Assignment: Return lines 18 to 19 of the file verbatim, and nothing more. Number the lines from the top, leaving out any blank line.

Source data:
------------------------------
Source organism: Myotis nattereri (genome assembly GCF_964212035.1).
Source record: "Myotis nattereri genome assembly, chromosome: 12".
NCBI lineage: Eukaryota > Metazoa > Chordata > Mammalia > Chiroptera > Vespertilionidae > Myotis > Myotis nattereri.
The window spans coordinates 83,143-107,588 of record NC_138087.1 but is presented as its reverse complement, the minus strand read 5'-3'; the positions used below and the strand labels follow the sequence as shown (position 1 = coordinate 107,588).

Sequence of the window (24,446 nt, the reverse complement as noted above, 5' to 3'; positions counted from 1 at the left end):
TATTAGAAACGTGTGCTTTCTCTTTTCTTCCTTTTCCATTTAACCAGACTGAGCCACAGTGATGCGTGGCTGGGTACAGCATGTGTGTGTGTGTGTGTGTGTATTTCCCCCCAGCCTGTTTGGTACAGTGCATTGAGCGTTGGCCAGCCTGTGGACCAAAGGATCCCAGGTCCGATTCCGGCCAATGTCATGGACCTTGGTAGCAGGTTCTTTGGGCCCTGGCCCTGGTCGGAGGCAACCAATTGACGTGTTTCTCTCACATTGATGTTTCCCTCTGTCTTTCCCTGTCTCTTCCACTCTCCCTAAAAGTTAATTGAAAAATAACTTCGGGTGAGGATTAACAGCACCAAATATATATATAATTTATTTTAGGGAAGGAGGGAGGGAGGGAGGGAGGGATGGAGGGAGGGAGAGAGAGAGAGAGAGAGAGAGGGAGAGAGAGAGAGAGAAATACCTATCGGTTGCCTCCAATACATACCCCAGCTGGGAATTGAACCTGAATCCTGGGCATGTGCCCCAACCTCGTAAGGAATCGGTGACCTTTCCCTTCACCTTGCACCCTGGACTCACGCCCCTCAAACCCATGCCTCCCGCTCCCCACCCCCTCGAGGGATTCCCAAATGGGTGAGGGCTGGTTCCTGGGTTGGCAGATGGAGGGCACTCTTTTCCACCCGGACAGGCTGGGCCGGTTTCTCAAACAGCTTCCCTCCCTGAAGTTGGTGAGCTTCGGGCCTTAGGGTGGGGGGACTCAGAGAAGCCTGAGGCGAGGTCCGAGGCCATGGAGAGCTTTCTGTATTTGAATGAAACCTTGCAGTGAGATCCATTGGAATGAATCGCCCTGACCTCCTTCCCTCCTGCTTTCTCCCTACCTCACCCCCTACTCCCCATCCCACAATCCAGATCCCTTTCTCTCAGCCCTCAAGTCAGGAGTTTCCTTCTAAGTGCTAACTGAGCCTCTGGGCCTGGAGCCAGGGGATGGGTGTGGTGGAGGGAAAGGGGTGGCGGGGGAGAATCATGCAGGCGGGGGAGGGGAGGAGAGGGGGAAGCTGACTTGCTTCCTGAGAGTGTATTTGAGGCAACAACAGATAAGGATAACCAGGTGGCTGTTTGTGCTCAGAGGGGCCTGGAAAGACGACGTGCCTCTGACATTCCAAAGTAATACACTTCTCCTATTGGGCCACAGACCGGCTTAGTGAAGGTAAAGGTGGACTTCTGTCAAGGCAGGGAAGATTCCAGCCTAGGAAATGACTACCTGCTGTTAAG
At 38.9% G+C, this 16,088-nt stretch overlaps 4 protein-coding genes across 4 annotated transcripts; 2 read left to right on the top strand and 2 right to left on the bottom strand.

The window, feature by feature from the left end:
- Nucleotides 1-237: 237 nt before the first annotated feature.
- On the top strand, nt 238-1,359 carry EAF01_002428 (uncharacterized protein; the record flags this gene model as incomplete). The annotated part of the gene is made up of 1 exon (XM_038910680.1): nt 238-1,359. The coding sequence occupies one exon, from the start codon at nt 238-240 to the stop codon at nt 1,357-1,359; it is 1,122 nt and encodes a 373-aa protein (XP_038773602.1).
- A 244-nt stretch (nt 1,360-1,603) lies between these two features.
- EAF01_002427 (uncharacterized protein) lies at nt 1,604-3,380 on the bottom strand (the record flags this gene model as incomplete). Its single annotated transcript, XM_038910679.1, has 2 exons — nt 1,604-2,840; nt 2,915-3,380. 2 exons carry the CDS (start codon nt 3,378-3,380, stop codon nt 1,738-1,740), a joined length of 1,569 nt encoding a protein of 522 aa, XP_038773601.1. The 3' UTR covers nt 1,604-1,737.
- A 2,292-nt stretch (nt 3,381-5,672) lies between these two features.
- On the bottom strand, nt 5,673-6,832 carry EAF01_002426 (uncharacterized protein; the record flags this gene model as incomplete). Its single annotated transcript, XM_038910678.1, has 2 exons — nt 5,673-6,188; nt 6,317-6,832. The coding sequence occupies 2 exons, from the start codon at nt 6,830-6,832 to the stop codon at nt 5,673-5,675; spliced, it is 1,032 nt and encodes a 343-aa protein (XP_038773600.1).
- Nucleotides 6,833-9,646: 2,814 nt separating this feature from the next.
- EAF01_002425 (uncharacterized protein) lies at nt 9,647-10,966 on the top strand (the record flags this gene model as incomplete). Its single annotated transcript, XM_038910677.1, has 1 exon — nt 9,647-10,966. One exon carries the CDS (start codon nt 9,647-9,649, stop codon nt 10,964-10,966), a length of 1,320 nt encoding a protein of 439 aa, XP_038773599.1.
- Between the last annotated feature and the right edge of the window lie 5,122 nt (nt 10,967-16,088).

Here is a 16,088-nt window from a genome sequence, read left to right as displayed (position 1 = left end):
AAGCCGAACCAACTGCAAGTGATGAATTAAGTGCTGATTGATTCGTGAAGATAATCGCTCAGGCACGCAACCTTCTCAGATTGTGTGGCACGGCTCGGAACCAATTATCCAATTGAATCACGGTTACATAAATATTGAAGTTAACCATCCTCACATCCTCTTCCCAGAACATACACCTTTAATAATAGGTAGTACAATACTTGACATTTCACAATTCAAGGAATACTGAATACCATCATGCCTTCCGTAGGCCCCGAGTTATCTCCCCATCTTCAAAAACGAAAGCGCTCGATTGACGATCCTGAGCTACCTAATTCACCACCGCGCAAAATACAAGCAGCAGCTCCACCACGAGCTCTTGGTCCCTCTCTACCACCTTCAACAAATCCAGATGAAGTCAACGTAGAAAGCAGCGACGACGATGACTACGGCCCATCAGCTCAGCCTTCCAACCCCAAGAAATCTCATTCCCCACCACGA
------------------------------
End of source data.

Here is a 16,088-nt window from a genome sequence, read left to right as displayed (position 1 = left end):
AAGCCGAACCAACTGCAAGTGATGAATTAAGTGCTGATTGATTCGTGAAGATAATCGCTCAGGCACGCAACCTTCTCAGATTGTGTGGCACGGCTCGGAACCAATTATCCAATTGAATCACGGTTACATAAATATTGAAGTTAACCATCCTCACATCCTCTTCCCAGAACATACACCTTTAATAATAGGTAGTACAATACTTGACATTTCACAATTCAAGGAATACTGAATACCATCATGCCTTCCGTAGGCCCCGAGTTATCTCCCCATCTTCAAAAACGAAAGCGCTCGATTGACGATCCTGAGCTACCTAATTCACCACCGCGCAAAATACAAGCAGCAGCTCCACCACGAGCTCTTGGTCCCTCTCTACCACCTTCAACAAATCCAGATGAAGTCAACGTAGAAAGCAGCGACGACGATGACTACGGCCCATCAGCTCAGCCTTCCAACCCCAAGAAATCTCATTCCCCACCACGA